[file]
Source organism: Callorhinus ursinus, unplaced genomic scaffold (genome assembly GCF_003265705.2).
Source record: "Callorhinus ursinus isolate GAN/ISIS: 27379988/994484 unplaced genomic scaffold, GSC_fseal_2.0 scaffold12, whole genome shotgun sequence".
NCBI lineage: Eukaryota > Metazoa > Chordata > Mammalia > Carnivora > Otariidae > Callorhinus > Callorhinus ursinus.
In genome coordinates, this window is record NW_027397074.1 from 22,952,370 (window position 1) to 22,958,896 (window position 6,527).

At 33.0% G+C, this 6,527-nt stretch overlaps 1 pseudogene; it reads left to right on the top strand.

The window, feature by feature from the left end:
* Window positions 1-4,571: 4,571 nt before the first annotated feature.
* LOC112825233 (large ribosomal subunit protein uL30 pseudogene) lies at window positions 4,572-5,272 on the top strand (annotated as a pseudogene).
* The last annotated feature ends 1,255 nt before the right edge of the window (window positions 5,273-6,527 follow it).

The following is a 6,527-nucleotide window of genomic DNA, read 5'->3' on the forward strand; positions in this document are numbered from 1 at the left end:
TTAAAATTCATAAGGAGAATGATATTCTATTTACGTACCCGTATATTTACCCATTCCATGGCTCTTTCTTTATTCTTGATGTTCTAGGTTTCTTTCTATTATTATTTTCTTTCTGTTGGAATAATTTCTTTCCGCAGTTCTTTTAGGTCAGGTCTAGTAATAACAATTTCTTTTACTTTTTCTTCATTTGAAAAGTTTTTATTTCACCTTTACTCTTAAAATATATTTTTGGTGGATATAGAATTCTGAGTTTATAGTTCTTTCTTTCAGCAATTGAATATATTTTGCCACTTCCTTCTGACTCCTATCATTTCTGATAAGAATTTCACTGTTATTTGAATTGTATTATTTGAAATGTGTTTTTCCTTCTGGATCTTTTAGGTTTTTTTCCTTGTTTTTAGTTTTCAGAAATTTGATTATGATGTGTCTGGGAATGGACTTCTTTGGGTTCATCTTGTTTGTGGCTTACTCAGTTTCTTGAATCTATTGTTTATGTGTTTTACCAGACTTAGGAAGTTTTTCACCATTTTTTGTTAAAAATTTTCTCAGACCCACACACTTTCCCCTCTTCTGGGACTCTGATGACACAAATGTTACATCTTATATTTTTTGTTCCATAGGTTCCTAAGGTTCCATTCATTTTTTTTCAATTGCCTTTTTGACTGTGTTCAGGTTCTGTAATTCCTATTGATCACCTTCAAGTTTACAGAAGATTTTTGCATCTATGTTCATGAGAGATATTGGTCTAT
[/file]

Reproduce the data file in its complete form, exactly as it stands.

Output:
Source organism: Callorhinus ursinus, unplaced genomic scaffold (genome assembly GCF_003265705.2).
Source record: "Callorhinus ursinus isolate GAN/ISIS: 27379988/994484 unplaced genomic scaffold, GSC_fseal_2.0 scaffold12, whole genome shotgun sequence".
NCBI lineage: Eukaryota > Metazoa > Chordata > Mammalia > Carnivora > Otariidae > Callorhinus > Callorhinus ursinus.
In genome coordinates, this window is record NW_027397074.1 from 22,952,370 (window position 1) to 22,958,896 (window position 6,527).

At 33.0% G+C, this 6,527-nt stretch overlaps 1 pseudogene; it reads left to right on the top strand.

The window, feature by feature from the left end:
* Window positions 1-4,571: 4,571 nt before the first annotated feature.
* LOC112825233 (large ribosomal subunit protein uL30 pseudogene) lies at window positions 4,572-5,272 on the top strand (annotated as a pseudogene).
* The last annotated feature ends 1,255 nt before the right edge of the window (window positions 5,273-6,527 follow it).

The following is a 6,527-nucleotide window of genomic DNA, read 5'->3' on the forward strand; positions in this document are numbered from 1 at the left end:
TTAAAATTCATAAGGAGAATGATATTCTATTTACGTACCCGTATATTTACCCATTCCATGGCTCTTTCTTTATTCTTGATGTTCTAGGTTTCTTTCTATTATTATTTTCTTTCTGTTGGAATAATTTCTTTCCGCAGTTCTTTTAGGTCAGGTCTAGTAATAACAATTTCTTTTACTTTTTCTTCATTTGAAAAGTTTTTATTTCACCTTTACTCTTAAAATATATTTTTGGTGGATATAGAATTCTGAGTTTATAGTTCTTTCTTTCAGCAATTGAATATATTTTGCCACTTCCTTCTGACTCCTATCATTTCTGATAAGAATTTCACTGTTATTTGAATTGTATTATTTGAAATGTGTTTTTCCTTCTGGATCTTTTAGGTTTTTTTCCTTGTTTTTAGTTTTCAGAAATTTGATTATGATGTGTCTGGGAATGGACTTCTTTGGGTTCATCTTGTTTGTGGCTTACTCAGTTTCTTGAATCTATTGTTTATGTGTTTTACCAGACTTAGGAAGTTTTTCACCATTTTTTGTTAAAAATTTTCTCAGACCCACACACTTTCCCCTCTTCTGGGACTCTGATGACACAAATGTTACATCTTATATTTTTTGTTCCATAGGTTCCTAAGGTTCCATTCATTTTTTTTCAATTGCCTTTTTGACTGTGTTCAGGTTCTGTAATTCCTATTGATCACCTTCAAGTTTACAGAAGATTTTTGCATCTATGTTCATGAGAGATATTGGTCTAT